Gerrymandering getting bad name from former Gov. Roy Barnes, others
by Don McKee
October 29, 2013 11:28 PM | 1340 views | 1 1 comments | 33 33 recommendations | email to a friend | print
Don McKee
Don McKee
It seems that gerrymandering, which is what the political party in power does to redraw legislative and congressional districts, is getting a bad name. Indeed, there’s a campaign by the left wing to stamp out this practice because at present it is blamed for helping those dastardly Republicans and even “destroying the fabric of the American society.”

Weighing in on this topic lately was former Georgia Gov. Roy Barnes, who told a law symposium hosted by the UGA Law School in Athens that Congress should mandate the drawing of congressional districts by independent commissions instead of state legislatures, the Daily Report informs.

“I will tell you we’ve got to do something because we’re the laughing stock” of the world, Barnes said, with reference to the latest partial shutdown of the federal government. “Something has to be done to equalize these districts or there won’t be change in Congress. There are just a few seats in play.”

The former governor said Democratic gerrymandering of Georgia legislative districts under his watch in 2001 “was not my finest hour.” The U.S. Supreme Court came to the same conclusion at the time and ordered a lower court to fix the maps, and the court obliged, declaring them “baldly unconstitutional” in violation of the one person, one vote rule. Barnes also said gerrymandering has not been “the finest hour of those who came after me,” meaning Republicans.

However, he pointed out that his successor, Republican Gov. Sonny Perdue who defeated Barnes in 2002, has endorsed the idea of assigning an independent body the task of redrawing districts. Perdue’s proposal in February 2007 called for a seven-member council appointed by the governor, the Democratic and Republican leaders in House and Senate and the council itself. The Daily Report said Perdue’s former spokesman, Bert Brantley, had tweeted that the former governor still favors the commission plan to cut down on partisanship and Perdue often speaks of “the dangers of extreme districts.”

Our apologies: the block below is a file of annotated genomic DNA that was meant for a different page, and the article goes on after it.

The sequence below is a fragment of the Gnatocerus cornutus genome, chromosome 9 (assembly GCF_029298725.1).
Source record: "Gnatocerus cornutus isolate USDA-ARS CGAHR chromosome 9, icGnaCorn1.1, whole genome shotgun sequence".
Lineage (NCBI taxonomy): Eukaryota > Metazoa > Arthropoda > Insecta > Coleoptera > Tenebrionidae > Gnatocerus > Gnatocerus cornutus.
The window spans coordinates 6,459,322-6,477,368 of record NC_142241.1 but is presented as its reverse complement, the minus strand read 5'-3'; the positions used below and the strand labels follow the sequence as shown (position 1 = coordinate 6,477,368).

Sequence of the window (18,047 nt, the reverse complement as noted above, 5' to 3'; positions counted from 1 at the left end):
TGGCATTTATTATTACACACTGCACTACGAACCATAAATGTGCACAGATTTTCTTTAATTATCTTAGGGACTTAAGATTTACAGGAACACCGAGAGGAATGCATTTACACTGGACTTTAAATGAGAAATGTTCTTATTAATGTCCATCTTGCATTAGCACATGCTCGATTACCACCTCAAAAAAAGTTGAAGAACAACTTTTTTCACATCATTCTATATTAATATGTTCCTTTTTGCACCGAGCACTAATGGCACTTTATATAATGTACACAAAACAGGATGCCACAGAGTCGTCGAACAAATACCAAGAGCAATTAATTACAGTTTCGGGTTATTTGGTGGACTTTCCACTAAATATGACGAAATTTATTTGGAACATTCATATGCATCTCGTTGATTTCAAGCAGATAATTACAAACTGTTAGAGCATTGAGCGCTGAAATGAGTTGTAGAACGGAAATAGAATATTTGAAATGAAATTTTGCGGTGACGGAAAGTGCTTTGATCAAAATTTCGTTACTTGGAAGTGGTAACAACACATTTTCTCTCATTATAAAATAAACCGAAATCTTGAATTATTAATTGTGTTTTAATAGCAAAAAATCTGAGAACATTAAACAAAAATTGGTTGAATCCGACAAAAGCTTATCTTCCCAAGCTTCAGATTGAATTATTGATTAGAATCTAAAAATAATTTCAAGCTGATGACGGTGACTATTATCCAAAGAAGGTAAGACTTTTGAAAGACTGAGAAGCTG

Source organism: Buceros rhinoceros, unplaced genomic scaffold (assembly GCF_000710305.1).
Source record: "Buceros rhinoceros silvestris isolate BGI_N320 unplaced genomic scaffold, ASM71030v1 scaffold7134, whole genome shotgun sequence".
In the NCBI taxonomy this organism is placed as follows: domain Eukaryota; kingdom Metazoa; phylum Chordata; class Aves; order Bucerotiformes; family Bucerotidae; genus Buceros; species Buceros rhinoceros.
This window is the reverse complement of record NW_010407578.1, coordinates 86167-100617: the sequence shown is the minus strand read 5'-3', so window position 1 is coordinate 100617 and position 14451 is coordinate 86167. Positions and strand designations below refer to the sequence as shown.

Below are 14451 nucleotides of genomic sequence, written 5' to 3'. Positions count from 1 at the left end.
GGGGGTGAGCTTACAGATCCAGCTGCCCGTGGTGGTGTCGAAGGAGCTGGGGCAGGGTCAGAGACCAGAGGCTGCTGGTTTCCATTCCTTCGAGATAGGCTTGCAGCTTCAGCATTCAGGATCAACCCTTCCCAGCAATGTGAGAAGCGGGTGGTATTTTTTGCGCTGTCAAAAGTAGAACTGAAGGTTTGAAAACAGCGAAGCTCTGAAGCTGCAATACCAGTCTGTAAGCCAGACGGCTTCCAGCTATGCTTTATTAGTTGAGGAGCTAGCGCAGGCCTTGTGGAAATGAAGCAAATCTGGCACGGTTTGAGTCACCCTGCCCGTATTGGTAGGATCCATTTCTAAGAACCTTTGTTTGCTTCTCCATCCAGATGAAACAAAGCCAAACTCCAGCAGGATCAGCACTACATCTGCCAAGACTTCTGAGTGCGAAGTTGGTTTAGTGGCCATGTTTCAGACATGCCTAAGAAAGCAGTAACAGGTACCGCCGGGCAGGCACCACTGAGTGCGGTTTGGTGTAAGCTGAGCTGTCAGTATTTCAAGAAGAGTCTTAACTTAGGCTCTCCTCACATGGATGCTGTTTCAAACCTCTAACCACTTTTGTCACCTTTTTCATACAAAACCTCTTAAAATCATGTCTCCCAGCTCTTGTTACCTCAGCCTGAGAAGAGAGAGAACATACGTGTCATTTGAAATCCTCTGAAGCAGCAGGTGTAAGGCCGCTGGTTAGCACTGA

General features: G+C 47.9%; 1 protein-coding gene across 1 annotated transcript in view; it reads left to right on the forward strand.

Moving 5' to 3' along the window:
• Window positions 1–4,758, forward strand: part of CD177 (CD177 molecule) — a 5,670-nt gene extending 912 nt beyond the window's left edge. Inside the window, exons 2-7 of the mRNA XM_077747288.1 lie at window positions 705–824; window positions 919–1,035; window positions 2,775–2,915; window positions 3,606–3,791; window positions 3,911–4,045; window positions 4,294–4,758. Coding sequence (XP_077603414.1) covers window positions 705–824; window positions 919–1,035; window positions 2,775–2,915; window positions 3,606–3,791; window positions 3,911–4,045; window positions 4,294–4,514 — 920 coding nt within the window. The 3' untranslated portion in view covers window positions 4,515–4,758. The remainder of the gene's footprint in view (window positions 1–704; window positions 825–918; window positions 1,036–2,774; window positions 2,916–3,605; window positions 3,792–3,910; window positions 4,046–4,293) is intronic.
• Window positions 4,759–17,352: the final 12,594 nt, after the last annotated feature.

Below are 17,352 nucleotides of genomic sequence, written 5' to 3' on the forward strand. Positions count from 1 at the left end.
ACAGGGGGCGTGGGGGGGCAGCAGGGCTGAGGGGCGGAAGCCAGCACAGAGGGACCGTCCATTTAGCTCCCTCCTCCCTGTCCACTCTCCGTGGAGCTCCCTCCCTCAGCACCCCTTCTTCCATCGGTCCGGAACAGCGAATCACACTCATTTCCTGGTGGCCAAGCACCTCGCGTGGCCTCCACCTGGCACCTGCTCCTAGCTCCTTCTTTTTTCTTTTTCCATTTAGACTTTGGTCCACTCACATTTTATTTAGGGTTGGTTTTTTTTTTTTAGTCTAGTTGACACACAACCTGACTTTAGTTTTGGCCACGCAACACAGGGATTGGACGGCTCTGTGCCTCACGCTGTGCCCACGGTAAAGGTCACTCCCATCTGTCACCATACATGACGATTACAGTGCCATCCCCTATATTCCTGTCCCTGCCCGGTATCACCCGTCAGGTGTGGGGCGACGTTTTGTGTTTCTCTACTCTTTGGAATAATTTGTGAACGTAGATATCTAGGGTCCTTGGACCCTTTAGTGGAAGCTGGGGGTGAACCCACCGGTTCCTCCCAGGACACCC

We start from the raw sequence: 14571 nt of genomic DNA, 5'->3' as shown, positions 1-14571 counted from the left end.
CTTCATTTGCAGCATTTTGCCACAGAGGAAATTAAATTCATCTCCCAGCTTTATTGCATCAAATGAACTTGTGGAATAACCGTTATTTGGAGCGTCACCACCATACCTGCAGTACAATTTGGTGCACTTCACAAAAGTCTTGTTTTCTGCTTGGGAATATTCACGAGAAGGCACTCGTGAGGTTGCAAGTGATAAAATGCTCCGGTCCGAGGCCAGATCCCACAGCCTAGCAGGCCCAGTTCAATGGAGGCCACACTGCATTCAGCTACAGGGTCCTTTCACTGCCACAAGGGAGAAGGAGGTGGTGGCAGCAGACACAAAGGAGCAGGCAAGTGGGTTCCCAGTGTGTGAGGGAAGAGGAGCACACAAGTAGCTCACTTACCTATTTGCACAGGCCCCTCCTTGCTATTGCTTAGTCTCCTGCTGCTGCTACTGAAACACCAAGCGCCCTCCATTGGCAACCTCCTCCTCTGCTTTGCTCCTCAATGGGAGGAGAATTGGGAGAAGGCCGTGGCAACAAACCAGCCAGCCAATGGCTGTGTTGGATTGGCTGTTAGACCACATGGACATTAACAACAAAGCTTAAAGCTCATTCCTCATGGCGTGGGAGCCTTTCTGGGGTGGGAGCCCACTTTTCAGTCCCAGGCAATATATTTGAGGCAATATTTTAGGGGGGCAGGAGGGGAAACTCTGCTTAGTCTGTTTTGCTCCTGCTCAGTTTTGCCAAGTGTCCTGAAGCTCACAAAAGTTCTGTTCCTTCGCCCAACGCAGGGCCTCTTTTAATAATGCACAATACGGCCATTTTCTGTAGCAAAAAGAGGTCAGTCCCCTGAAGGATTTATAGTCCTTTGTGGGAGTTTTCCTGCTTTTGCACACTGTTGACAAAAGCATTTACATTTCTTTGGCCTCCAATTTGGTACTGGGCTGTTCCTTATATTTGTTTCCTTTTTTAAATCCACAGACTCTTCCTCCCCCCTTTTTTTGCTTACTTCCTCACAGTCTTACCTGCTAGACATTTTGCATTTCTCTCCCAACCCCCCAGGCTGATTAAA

Barnes’ comments came in response to a question by Georgia Court of Appeals Judge Billy Ray II, a former GOP state senator who, the Daily Report said, “referred to a recent news report on the rise of majority party districts and their contribution to government gridlock.”

The news report was not identified but they are all over the Internet, from the New York Times to a typical left-wing screed: “GOP Gerrymandering is a clear and present danger to America. It is destroying the fabric of the American society. It is mostly responsible for a failing middle class, a faltering economy and hate. The party that has gerrymandered majority representation out of a minority has used race, class and economic deception to achieve its goals.” Media in other countries, including our neighbor Canada take a similar line.

But in truth, gerrymandering is not the root of all evil in our country, in the view some distinguished scholars whose analysis offers food for thought. That will be examined in Friday’s column.
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East Cobb Senior
October 30, 2013
There are apparently several states that use Commissions to draw district lines. However, left up to politicians who benefit from controlling the redistricting process is like asking the lion to give up the meat. Barnes was in charge of redistricting right after the 2000 census and for him to say it wasn't his finest hour is a gross understatement. He violated every reasonable principle when drawing the district lines and was severely rebuked by the courts. The late Tom Murphy, who himself was a master at the gerrymander, successfully thwarted the emergence of a Republican majority until lines were drawn after the 1990 census. It took the Voting Rights Act to break his (Tom Murphy’s) political dominance over the process.

I agree that the gerrymander has led to extreme partisan deadlock in not only the U.S. Congress but in State and Local governments as well. Redistricting Commissions would go a long way in providing more balance in our legislatures. However, as long as the appointments to those commissions are done by politicians, little would change. For them to work they must be free from ANY political influence.

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